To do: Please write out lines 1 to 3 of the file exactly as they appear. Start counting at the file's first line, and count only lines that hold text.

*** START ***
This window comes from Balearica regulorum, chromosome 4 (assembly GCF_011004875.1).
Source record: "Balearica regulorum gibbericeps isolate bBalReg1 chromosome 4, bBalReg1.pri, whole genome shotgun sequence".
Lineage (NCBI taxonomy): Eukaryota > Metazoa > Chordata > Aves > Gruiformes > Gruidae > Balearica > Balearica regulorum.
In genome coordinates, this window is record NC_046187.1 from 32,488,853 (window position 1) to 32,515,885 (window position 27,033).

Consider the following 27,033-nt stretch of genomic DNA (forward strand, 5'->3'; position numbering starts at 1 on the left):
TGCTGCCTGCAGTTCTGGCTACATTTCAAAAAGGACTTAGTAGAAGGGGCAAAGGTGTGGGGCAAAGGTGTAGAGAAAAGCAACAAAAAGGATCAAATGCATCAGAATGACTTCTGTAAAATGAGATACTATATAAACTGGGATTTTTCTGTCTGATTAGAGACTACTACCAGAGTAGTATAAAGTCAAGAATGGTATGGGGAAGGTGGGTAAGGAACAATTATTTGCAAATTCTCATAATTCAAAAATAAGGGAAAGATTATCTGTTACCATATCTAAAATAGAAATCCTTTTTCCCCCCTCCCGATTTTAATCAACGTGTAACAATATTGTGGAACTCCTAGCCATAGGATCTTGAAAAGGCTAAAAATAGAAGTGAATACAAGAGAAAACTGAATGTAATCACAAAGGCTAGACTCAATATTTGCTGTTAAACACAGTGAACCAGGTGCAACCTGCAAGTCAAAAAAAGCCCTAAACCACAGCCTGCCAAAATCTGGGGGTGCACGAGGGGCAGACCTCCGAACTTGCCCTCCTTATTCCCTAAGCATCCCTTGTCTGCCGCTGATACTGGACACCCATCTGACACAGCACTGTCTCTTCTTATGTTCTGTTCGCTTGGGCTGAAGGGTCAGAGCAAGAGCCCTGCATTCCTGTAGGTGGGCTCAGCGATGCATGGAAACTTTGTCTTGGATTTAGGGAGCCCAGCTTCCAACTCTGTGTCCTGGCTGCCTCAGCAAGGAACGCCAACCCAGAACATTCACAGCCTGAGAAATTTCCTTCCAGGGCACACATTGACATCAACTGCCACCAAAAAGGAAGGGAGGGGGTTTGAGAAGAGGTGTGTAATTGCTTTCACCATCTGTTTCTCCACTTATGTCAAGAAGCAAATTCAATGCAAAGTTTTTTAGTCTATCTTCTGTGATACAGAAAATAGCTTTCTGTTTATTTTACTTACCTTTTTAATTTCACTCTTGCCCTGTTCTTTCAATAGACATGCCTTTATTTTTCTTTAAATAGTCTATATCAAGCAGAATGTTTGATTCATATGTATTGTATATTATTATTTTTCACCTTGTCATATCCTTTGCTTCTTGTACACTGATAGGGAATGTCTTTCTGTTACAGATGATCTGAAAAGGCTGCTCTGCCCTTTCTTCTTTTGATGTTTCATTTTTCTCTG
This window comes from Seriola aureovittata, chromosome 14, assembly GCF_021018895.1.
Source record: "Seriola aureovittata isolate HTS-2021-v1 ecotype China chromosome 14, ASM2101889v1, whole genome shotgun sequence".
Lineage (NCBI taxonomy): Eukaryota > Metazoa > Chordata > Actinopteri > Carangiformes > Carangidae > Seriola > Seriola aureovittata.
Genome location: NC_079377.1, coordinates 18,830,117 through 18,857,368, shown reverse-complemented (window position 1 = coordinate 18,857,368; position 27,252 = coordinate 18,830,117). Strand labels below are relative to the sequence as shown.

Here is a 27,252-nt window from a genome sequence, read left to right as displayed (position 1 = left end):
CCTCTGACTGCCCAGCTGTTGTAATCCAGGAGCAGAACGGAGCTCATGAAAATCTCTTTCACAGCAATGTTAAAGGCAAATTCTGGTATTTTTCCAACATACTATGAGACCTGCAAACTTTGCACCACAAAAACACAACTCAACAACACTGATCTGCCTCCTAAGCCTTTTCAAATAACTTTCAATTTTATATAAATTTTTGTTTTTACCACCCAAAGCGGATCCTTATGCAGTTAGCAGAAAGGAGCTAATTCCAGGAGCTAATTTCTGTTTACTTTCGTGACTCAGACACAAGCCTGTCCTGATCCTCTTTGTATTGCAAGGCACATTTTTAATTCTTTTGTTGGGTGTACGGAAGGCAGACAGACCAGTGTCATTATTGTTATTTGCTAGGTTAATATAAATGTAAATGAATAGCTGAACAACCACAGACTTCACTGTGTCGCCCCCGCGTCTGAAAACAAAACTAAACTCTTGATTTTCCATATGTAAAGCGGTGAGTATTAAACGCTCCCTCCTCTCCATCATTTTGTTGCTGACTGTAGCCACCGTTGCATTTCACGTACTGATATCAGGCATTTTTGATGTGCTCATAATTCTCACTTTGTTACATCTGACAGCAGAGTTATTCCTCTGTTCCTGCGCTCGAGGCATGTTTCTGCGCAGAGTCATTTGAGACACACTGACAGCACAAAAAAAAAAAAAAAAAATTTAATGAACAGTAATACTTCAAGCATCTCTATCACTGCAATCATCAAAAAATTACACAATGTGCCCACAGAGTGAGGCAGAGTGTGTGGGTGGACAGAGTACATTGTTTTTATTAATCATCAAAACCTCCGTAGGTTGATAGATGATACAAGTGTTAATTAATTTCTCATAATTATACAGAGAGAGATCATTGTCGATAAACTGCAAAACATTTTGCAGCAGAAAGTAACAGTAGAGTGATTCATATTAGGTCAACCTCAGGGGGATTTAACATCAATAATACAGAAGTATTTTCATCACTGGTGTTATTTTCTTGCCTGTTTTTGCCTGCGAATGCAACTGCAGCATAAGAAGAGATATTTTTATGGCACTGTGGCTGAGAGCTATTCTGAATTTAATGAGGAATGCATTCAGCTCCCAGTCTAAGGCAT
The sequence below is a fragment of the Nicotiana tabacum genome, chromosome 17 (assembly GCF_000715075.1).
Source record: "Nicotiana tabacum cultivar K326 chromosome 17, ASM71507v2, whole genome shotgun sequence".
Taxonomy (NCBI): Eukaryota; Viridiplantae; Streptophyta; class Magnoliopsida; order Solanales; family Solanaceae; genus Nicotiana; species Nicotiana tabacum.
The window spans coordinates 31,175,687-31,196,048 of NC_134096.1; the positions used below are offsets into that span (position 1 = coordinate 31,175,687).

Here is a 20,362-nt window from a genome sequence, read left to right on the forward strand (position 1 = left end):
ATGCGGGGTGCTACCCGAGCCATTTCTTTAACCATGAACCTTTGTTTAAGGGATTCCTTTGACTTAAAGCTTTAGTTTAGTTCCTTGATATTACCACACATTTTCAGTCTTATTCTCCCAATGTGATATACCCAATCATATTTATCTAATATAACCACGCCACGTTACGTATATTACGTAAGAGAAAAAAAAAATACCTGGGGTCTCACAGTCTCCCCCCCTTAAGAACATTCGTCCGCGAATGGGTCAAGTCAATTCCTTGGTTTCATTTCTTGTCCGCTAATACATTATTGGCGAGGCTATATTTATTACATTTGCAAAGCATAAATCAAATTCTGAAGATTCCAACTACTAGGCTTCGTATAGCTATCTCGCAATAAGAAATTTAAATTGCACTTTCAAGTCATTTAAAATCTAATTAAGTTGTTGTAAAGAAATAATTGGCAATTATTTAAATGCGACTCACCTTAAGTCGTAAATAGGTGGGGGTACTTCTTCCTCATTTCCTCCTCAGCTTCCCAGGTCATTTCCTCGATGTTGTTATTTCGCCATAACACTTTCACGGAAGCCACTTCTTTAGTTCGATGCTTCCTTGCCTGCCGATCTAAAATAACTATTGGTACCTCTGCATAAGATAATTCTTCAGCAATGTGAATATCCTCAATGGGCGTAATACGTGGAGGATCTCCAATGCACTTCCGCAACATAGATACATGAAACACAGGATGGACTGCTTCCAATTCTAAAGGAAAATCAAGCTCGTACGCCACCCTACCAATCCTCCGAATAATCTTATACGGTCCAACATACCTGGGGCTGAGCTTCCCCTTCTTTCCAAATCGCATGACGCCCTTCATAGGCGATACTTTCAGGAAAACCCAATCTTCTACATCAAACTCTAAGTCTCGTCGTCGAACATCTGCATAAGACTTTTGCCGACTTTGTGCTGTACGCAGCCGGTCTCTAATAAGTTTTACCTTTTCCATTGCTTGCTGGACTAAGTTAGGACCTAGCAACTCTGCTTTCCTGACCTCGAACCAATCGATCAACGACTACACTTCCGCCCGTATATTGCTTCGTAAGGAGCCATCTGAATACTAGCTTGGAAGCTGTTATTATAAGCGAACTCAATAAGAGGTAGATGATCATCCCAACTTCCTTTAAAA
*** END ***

This window comes from Balearica regulorum, chromosome 4 (assembly GCF_011004875.1).
Source record: "Balearica regulorum gibbericeps isolate bBalReg1 chromosome 4, bBalReg1.pri, whole genome shotgun sequence".
Lineage (NCBI taxonomy): Eukaryota > Metazoa > Chordata > Aves > Gruiformes > Gruidae > Balearica > Balearica regulorum.